Henry Medwall Biography


(Critical Edition of Dramatic Literature)

Henry Medwall’s London origins are reflected in his works’ occasional references to the unsavory haunts of his native Southwark. He probably came from a family involved in the cloth trade. From 1475 to 1480, he attended Eton as a king’s scholar and proceeded to King’s College, Cambridge, where he studied for three years. His precipitate departure, without his taking a fellowship, may have been a result of the shift in political power on the accession of Richard III. He continued to dine occasionally at King’s and more than once was present at theatrical performances there on feast days. In London, he entered legal service, either with John Morton, bishop of Ely, later archbishop of Canterbury and chancellor of England, or with Oliver Kyng, both of whom were prominent in government after Henry VII’s accession in 1485. He was definitely in Morton’s employ by 1490, when he was ordained to minor orders of acolyte and dean. In 1491, Cambridge granted him the degree of master of civil law. In 1492, he received a benefice, the living of Balinghem near Calais, which he held in absentia. A grant of another living, in Norfolk, was never ratified.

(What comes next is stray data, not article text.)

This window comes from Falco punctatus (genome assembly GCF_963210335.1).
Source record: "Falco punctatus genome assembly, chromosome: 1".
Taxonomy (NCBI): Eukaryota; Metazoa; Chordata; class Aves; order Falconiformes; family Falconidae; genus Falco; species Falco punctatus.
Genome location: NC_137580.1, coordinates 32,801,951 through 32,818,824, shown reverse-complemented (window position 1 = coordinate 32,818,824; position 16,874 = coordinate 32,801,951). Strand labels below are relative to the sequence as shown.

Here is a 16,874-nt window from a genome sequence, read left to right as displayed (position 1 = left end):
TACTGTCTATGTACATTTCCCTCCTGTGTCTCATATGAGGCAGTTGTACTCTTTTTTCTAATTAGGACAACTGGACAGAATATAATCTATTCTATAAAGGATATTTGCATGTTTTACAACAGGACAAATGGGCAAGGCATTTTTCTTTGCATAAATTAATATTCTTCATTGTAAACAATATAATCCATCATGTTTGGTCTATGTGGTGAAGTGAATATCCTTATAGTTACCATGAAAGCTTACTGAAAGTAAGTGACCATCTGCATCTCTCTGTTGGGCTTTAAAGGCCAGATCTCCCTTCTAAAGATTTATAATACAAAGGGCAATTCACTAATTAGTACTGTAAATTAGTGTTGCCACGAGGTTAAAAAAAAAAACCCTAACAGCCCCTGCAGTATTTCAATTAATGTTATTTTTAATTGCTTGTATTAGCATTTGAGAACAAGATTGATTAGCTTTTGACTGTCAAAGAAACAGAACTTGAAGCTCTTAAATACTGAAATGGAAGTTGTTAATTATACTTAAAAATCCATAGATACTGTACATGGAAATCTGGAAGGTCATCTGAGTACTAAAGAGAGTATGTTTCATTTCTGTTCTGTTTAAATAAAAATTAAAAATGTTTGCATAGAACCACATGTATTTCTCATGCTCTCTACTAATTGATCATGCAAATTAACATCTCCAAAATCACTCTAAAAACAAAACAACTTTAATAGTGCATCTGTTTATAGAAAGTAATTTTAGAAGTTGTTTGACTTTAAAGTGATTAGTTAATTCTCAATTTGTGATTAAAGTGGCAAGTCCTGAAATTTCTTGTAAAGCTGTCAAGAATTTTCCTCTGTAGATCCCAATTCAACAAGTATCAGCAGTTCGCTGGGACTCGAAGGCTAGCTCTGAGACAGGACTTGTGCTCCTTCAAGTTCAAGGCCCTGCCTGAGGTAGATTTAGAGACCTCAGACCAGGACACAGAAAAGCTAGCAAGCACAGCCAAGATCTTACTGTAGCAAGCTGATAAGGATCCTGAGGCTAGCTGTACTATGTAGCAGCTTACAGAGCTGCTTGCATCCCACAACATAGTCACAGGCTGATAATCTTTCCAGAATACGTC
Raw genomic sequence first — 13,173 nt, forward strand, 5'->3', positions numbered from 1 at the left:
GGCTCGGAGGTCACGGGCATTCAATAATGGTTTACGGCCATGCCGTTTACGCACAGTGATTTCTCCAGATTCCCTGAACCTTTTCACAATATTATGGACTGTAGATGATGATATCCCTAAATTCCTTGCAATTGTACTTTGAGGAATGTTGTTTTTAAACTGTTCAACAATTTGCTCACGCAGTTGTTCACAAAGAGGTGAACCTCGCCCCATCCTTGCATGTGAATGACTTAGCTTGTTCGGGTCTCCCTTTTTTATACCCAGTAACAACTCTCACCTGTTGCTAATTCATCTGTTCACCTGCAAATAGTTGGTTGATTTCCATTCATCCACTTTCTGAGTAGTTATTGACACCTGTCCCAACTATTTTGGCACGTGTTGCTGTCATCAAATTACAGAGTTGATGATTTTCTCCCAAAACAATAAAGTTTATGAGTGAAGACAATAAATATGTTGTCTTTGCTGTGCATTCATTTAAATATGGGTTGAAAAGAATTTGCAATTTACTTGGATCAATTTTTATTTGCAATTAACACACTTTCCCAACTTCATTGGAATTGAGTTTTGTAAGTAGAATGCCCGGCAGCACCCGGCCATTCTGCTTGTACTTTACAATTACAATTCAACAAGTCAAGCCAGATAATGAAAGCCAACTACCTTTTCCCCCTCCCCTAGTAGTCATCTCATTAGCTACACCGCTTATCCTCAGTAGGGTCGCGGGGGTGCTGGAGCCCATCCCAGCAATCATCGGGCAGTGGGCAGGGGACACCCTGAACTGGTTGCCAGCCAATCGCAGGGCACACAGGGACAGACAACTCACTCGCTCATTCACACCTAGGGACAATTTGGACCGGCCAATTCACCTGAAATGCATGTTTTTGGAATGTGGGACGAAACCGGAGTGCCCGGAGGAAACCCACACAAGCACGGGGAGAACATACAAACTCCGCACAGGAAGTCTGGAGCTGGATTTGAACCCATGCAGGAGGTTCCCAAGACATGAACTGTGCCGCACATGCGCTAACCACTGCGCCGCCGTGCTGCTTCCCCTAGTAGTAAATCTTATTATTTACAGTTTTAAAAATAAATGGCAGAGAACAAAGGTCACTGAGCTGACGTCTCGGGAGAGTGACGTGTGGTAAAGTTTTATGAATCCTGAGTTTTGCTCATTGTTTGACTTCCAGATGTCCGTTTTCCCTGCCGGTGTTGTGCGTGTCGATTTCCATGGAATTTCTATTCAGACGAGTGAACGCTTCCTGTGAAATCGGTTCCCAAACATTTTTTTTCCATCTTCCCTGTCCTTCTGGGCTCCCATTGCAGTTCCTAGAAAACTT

Morton, who became a cardinal in 1493, died in 1500, after which Medwall’s career seems to have ended. After he resigned his living in 1501, nothing further is known of him. There is no indication on the title page of Fulgens and Lucres as to whether he was still alive; the description of him as “late chaplayne to. . . John Morton” may merely refer to the ending of his appointment.

Because he never took full orders, the extent of Medwall’s ecclesiastical employment is uncertain. His chief legal occupation was as notary public, and he seems to have reached a position with Morton of considerable power and trust, for he was the keeper of important records after Morton’s death. His attachment to Morton’s household, where Thomas More was in youthful service, and the printing of his two plays by John and William Rastell, suggest that he was associated with the circle of John Rastell and John Heywood.